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Safaricom defends its dominant market share

By Frankline Sunday | November 3rd 2021
By Frankline Sunday | November 3rd 2021

Peter Ndegwa Chief Executive Officer (CEO) Safaricom PLC. [Wilberforce Okwiri, Standard]

Safaricom has defended its market position stating that its market share is a result of sustained mega investments over the years.

In submissions presented to Senate’s Committee on Information, Communication and Technology (ICT) by Safaricom chief executive Peter Ndegwa and Chief Corporate Affairs Officer Stephen Chege, the telco disputed assertions by the Competition Authority of Kenya (CAK) that it had abused its position in the market to the detriment of other players.

“Safaricom has not undertaken any activity that has lessened or in any way affected the ability of our competitors to compete,” said Ndegwa.

“As has been shown by the market share statistics published by the Communication Authority, Safaricom’s market share has been steadily decreasing year on year to the current levels which shows that competition is gaining and growing.”

The most profitable regional firm was giving its submissions in response to calls by Airtel Kenya to have the firm declared a dominant player and be subject to a tougher regulatory regime compared to other players.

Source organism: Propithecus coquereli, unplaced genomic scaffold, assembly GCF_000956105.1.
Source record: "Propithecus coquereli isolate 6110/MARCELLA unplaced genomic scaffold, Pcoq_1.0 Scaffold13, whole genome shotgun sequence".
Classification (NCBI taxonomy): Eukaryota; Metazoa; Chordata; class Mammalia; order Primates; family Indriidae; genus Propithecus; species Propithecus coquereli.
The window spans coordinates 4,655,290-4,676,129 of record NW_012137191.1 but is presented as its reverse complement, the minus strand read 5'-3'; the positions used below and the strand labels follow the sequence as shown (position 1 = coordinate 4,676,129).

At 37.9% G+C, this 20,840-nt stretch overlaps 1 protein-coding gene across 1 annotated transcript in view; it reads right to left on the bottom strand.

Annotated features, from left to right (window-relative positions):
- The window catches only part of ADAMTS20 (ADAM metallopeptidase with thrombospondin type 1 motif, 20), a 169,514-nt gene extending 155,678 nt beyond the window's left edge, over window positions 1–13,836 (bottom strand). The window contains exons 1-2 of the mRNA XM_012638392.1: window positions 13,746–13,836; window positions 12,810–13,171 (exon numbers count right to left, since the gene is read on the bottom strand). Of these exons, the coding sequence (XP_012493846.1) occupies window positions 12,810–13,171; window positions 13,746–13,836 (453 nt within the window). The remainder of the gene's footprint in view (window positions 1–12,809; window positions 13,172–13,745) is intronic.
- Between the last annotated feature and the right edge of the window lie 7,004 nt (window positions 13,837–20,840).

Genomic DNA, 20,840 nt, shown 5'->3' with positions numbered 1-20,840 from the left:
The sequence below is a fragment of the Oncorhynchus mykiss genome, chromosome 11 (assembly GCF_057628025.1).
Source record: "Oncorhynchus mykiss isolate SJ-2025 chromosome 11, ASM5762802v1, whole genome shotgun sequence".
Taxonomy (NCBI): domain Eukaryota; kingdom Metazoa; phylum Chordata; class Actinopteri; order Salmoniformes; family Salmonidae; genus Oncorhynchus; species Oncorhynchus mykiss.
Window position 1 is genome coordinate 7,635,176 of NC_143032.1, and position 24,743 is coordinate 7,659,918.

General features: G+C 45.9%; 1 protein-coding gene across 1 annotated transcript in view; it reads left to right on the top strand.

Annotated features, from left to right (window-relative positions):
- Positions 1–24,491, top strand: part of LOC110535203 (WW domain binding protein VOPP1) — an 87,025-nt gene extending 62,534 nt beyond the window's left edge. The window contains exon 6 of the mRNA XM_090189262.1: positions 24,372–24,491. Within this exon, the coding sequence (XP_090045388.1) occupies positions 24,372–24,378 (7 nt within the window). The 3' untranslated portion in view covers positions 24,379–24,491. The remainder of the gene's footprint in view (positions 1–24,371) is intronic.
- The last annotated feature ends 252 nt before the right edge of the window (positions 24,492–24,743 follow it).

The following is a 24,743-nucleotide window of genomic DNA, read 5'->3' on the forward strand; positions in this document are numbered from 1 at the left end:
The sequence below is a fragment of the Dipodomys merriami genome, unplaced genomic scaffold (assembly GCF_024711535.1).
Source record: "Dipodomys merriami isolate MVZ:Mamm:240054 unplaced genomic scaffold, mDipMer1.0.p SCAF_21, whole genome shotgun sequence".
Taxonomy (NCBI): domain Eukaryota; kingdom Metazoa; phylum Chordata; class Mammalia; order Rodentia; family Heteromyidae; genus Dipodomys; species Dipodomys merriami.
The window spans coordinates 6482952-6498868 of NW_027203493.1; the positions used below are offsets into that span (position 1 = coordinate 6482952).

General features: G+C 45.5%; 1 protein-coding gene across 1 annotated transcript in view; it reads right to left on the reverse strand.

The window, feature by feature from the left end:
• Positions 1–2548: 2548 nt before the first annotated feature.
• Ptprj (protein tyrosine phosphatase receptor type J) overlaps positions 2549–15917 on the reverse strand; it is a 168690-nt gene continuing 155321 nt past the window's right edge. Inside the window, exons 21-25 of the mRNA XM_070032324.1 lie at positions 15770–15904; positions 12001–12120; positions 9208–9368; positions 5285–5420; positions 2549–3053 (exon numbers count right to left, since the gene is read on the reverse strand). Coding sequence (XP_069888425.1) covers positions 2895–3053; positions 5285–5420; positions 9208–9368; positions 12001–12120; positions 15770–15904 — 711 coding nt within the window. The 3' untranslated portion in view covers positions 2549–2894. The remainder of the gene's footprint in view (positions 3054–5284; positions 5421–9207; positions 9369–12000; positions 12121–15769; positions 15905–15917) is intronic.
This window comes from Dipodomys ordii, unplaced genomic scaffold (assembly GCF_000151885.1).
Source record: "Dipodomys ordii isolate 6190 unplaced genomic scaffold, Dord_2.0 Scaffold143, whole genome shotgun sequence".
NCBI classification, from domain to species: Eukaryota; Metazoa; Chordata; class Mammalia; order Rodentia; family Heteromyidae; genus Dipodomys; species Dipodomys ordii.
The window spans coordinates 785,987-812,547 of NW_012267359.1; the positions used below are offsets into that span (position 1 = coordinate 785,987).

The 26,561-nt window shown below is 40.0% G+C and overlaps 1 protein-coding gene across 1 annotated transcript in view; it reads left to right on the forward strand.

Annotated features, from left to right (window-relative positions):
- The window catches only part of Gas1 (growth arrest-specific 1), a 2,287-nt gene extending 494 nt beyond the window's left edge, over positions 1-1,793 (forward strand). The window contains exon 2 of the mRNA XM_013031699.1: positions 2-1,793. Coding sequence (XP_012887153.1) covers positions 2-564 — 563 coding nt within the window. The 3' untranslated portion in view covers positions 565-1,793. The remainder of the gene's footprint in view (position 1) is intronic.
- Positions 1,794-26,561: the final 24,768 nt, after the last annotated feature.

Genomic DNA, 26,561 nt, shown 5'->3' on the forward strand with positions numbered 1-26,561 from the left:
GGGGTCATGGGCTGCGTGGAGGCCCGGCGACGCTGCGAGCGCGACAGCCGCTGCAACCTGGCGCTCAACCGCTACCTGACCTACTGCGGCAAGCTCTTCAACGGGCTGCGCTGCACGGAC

Airtel Kenya last week told the Committee that industry regulators should introduce a sliding mobile termination rate, redistribute spectrum and enforce mobile money agent interoperability to level the playing field for smaller operators.

Safaricom, in defence, said it has invested Sh34 billion annually to maintain and expand its 2G, 3G and 4G coverage across the country to serve its 41.3 million subscribers.

“Some of our competitors have shied away from the responsibility of building and running their own infrastructure,” stated Ndegwa.

“They do not own any base stations, they do not invest in fibre connectivity, they do not invest in call centres.” According to Ndegwa, Safaricom does not have significant market power since the market remains dynamic and any operator can replicate its business model if they match its level of investment and customer strategy.

Ndegwa said it would unfair to impose any interventions that give competitors undue advantage that would distort the market and reduce investments. “Instead of seeking these interventions, we believe the competition should invest, innovate and compete against Safaricom by giving customers choice instead of seeking to tie Safaricom’s hands,” he said.

Chege cautioned against unpredictable regulation, where smaller players are unable to invest in network expansion.

The Senate Committee on ICT chaired by Baringo Senator Gideon Moi continues to receive submissions from industry players and regulators after which a report will be tabled in Senate.

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